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Orangutan

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Re: Why the DxO bashing?
« Reply #9 on: February 06, 2014, 10:03:14 PM »
Any attempt to reduce a complex system used under diverse conditions for diverse goals to a single number is doomed to failure.
Thanks! Lovely sentence. I am going to quote your words to a colleague. He wanted me to arrive at a single data quality number after analysing tens of columns in each of about five hundred or so database tables.

Does he have an MBA, by chance?

Aglet

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Re: Why the DxO bashing?
« Reply #10 on: February 06, 2014, 11:03:43 PM »
Many Canon devotees may also experience sour gripes that those DxOmark base ISO sensor measurements consistently demonstrate Canon's ~2 stop weakness no matter how expensive a body you buy.
Which leads to much knashing of keyboards as staunch Canonites defend their choice to use such gear and providing many valid reasons and lame excuses why it doesn't matter that a $400 entry-level Nikon DSLR has better low ISO performance than any canon DSLR.
Just watch. ;)

As for DxOmark's single numerical score, mostly useless.
Their raw measurements, however, provide a lot of useful and easy to compare information on sensor performance.  As do their lens data, just do your own comparisons.

chromophore

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Re: Why the DxO bashing?
« Reply #11 on: February 07, 2014, 12:25:43 AM »
I cannot help but question the measurement methodology of a group who (either fraudulently or ignorantly) uses biased and misleading summary statistics to put forth claims about camera/lens performance.  That is to say, if you don't analyze your data properly but staunchly claim to be fair and objective, then it is my obligation to question your data collection methods as well, because your entire process is now suspect.  That is what any good scientist does.

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Re: Why the DxO bashing?
« Reply #12 on: February 07, 2014, 01:07:59 AM »
Their Scores are biased, in both disclosed and undisclosed ways.  That bias also means transmission is disproportionately weighted - the 50/1.8 II gets a higher Score than the 600/4L IS II for that reason.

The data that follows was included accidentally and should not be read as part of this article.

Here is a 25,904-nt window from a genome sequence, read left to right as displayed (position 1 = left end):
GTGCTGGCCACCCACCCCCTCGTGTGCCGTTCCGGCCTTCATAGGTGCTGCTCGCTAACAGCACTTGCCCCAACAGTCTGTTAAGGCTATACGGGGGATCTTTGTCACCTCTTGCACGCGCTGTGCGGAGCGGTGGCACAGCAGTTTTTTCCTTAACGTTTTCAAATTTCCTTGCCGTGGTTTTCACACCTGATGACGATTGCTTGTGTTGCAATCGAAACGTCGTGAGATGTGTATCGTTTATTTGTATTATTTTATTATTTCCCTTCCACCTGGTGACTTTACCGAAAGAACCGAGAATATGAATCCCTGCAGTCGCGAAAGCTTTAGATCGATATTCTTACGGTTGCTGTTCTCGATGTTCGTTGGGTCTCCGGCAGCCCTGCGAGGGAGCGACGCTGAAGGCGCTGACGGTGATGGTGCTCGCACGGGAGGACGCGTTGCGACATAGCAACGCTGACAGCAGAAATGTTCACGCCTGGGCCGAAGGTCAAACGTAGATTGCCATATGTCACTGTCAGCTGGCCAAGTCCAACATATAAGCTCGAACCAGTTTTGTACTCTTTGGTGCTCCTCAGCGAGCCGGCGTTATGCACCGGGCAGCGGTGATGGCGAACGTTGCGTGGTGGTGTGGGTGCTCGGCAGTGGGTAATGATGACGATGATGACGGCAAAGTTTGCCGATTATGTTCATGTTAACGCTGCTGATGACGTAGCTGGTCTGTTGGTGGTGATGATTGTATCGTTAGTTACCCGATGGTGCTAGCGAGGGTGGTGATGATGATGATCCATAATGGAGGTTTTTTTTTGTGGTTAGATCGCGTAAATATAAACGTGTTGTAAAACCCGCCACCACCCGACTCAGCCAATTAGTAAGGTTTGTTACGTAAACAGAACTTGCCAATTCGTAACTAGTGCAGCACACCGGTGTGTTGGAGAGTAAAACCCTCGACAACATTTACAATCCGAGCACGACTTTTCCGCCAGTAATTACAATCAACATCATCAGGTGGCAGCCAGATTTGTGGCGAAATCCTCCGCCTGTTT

WOW! ... if DxO said that, it must be true  ;D ... I am going to buy the EF 50 f/1.8 II and frame it in a fancy glass case and chant praises, worshiping its higher state of being daily  ;D ... maybe it could lead to the birth of a new cult called the DxO worshipers ... unfortunately, I might be a bit too late, coz I'm told that something like that already exists ;D
Canon 5DMK3 70D | Nikon D610 | Sony a7 a6000 | RX100M3 | 16-35/2.8LII | 70-200/2.8LISII | 100/2.8LIS | 100-400LIS | 40/2.8 | 50/1.4 | 85/1.8 | 600EX-RTx2 | ST-E3-RT | 24/3.5 T-S | 10-18/4 OSS 16-50 | 24-70/4OSS | 55/1.8 | 55-210 OSS | 70-200/4 OSS | 28-300VR | HVL-F43M | GoPro Black 3+ & DJI Phantom

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Re: Why the DxO bashing?
« Reply #12 on: February 07, 2014, 01:07:59 AM »

rpt

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Re: Why the DxO bashing?
« Reply #13 on: February 07, 2014, 01:56:44 AM »
Any attempt to reduce a complex system used under diverse conditions for diverse goals to a single number is doomed to failure.
Thanks! Lovely sentence. I am going to quote your words to a colleague. He wanted me to arrive at a single data quality number after analysing tens of columns in each of about five hundred or so database tables.

Does he have an MBA, by chance?
Nope! An ordinary engineer like me ;)

Rienzphotoz

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Re: Why the DxO bashing?
« Reply #14 on: February 07, 2014, 02:18:19 AM »
Any attempt to reduce a complex system used under diverse conditions for diverse goals to a single number is doomed to failure.
Thanks! Lovely sentence. I am going to quote your words to a colleague. He wanted me to arrive at a single data quality number after analysing tens of columns in each of about five hundred or so database tables.

Does he have an MBA, by chance?
Nope! An ordinary engineer like me ;)
What? :o ... he is just an ordinary engineer and does not even have the highly acclaimed Masters in Bull$h!tting Arts? ... how dare he! ;D
Canon 5DMK3 70D | Nikon D610 | Sony a7 a6000 | RX100M3 | 16-35/2.8LII | 70-200/2.8LISII | 100/2.8LIS | 100-400LIS | 40/2.8 | 50/1.4 | 85/1.8 | 600EX-RTx2 | ST-E3-RT | 24/3.5 T-S | 10-18/4 OSS 16-50 | 24-70/4OSS | 55/1.8 | 55-210 OSS | 70-200/4 OSS | 28-300VR | HVL-F43M | GoPro Black 3+ & DJI Phantom

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Re: Why the DxO bashing?
« Reply #14 on: February 07, 2014, 02:18:19 AM »